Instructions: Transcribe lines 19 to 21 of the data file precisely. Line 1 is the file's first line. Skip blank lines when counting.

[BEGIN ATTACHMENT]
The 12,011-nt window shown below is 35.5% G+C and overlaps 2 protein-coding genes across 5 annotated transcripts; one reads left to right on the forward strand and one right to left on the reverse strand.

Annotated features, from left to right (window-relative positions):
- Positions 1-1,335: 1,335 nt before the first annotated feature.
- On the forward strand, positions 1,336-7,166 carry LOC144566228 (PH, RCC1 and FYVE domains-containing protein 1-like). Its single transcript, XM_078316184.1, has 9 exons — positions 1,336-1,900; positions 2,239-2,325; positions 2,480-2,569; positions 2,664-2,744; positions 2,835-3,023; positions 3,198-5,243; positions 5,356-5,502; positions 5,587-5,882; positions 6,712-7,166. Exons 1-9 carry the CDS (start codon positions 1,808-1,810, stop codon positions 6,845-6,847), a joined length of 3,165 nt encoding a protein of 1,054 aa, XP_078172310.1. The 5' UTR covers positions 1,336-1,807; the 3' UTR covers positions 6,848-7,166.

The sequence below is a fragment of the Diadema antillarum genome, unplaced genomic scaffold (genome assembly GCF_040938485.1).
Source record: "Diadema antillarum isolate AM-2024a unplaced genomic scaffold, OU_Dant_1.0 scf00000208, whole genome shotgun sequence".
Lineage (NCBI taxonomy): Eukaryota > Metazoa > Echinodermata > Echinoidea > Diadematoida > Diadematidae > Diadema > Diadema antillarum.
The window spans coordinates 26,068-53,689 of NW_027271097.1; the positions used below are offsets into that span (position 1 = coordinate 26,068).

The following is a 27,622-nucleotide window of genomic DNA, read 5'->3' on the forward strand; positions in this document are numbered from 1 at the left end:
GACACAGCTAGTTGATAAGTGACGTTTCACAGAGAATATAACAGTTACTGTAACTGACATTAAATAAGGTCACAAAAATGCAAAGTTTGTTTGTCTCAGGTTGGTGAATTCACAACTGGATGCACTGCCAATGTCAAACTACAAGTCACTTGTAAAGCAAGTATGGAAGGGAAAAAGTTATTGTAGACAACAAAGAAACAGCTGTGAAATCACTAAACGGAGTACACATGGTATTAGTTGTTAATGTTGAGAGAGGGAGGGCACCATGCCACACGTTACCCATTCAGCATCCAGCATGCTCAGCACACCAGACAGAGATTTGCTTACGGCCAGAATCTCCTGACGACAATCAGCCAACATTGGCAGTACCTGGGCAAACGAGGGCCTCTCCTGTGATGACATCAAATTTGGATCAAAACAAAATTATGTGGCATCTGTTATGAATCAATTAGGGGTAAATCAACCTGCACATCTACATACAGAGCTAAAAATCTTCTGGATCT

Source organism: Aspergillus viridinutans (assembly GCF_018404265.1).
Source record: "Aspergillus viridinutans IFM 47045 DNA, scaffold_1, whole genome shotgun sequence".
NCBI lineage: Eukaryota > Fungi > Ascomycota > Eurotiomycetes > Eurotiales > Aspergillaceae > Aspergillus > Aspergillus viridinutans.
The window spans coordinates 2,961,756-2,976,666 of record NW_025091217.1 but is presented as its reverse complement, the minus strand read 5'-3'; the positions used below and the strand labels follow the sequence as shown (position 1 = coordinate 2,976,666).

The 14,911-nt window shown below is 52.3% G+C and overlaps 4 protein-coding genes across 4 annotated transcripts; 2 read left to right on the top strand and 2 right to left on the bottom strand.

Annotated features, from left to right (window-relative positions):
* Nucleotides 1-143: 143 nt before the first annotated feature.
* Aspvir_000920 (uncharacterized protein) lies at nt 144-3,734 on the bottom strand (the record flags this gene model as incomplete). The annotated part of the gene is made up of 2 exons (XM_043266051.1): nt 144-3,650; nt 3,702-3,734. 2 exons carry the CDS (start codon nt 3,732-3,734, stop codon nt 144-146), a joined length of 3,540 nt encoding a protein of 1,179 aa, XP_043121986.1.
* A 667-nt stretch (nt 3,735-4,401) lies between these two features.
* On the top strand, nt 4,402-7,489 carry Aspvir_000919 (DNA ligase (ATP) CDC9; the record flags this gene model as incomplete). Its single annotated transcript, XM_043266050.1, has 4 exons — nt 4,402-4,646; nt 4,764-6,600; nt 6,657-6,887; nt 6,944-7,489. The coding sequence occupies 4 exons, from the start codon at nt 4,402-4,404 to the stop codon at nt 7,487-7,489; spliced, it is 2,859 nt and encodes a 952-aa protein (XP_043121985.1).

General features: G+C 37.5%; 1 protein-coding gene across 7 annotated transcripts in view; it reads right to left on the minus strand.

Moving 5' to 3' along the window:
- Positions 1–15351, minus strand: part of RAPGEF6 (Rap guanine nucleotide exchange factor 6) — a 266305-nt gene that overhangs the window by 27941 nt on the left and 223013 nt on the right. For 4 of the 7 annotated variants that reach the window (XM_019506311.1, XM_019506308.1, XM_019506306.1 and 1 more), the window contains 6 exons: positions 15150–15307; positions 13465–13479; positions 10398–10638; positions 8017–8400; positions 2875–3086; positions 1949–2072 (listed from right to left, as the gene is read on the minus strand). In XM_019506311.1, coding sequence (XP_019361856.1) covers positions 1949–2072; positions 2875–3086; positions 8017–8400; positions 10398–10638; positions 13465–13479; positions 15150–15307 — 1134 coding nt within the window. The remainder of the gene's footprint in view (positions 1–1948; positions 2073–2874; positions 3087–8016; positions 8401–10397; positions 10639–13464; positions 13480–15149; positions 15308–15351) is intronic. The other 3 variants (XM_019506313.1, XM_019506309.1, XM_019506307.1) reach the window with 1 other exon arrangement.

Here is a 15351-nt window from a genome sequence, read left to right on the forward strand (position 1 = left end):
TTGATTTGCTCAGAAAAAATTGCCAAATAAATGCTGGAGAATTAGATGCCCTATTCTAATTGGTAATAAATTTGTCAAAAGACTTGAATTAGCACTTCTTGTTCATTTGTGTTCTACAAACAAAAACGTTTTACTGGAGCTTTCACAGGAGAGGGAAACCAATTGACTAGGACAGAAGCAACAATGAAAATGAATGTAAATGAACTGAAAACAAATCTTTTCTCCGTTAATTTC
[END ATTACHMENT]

* A 667-nt stretch (nt 3,735-4,401) lies between these two features.
* On the top strand, nt 4,402-7,489 carry Aspvir_000919 (DNA ligase (ATP) CDC9; the record flags this gene model as incomplete). Its single annotated transcript, XM_043266050.1, has 4 exons — nt 4,402-4,646; nt 4,764-6,600; nt 6,657-6,887; nt 6,944-7,489. The coding sequence occupies 4 exons, from the start codon at nt 4,402-4,404 to the stop codon at nt 7,487-7,489; spliced, it is 2,859 nt and encodes a 952-aa protein (XP_043121985.1).

General features: G+C 37.5%; 1 protein-coding gene across 7 annotated transcripts in view; it reads right to left on the minus strand.